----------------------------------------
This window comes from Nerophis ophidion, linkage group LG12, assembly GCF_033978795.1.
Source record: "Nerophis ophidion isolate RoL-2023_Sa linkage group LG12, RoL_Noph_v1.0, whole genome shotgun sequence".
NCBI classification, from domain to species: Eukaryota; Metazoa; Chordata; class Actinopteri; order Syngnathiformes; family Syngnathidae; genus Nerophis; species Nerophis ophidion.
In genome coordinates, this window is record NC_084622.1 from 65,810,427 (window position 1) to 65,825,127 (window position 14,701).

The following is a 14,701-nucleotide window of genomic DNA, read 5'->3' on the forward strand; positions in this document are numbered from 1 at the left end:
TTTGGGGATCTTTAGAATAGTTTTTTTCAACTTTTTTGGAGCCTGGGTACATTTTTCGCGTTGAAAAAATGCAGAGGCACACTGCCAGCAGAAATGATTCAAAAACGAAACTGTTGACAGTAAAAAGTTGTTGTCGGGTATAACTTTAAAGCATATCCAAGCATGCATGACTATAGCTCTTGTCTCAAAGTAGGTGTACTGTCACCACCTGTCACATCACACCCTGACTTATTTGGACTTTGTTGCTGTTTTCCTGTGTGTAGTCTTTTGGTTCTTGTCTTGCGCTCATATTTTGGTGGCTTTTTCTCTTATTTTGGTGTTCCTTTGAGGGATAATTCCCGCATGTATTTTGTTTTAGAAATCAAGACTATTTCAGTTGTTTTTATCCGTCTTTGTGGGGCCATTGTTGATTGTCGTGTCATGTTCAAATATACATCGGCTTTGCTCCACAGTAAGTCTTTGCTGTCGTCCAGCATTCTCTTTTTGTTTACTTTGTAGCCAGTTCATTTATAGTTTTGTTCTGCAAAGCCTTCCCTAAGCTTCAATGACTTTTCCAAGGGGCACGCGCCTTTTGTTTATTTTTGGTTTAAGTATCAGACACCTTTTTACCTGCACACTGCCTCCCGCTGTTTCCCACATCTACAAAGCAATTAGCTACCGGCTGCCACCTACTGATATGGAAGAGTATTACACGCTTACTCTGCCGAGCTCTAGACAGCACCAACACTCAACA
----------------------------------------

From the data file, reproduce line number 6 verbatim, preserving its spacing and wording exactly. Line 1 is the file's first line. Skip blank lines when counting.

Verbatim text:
TTTGGGGATCTTTAGAATAGTTTTTTTCAACTTTTTTGGAGCCTGGGTACATTTTTCGCGTTGAAAAAATGCAGAGGCACACTGCCAGCAGAAATGATTCAAAAACGAAACTGTTGACAGTAAAAAGTTGTTGTCGGGTATAACTTTAAAGCATATCCAAGCATGCATGACTATAGCTCTTGTCTCAAAGTAGGTGTACTGTCACCACCTGTCACATCACACCCTGACTTATTTGGACTTTGTTGCTGTTTTCCTGTGTGTAGTCTTTTGGTTCTTGTCTTGCGCTCATATTTTGGTGGCTTTTTCTCTTATTTTGGTGTTCCTTTGAGGGATAATTCCCGCATGTATTTTGTTTTAGAAATCAAGACTATTTCAGTTGTTTTTATCCGTCTTTGTGGGGCCATTGTTGATTGTCGTGTCATGTTCAAATATACATCGGCTTTGCTCCACAGTAAGTCTTTGCTGTCGTCCAGCATTCTCTTTTTGTTTACTTTGTAGCCAGTTCATTTATAGTTTTGTTCTGCAAAGCCTTCCCTAAGCTTCAATGACTTTTCCAAGGGGCACGCGCCTTTTGTTTATTTTTGGTTTAAGTATCAGACACCTTTTTACCTGCACACTGCCTCCCGCTGTTTCCCACATCTACAAAGCAATTAGCTACCGGCTGCCACCTACTGATATGGAAGAGTATTACACGCTTACTCTGCCGAGCTCTAGACAGCACCAACACTCAACA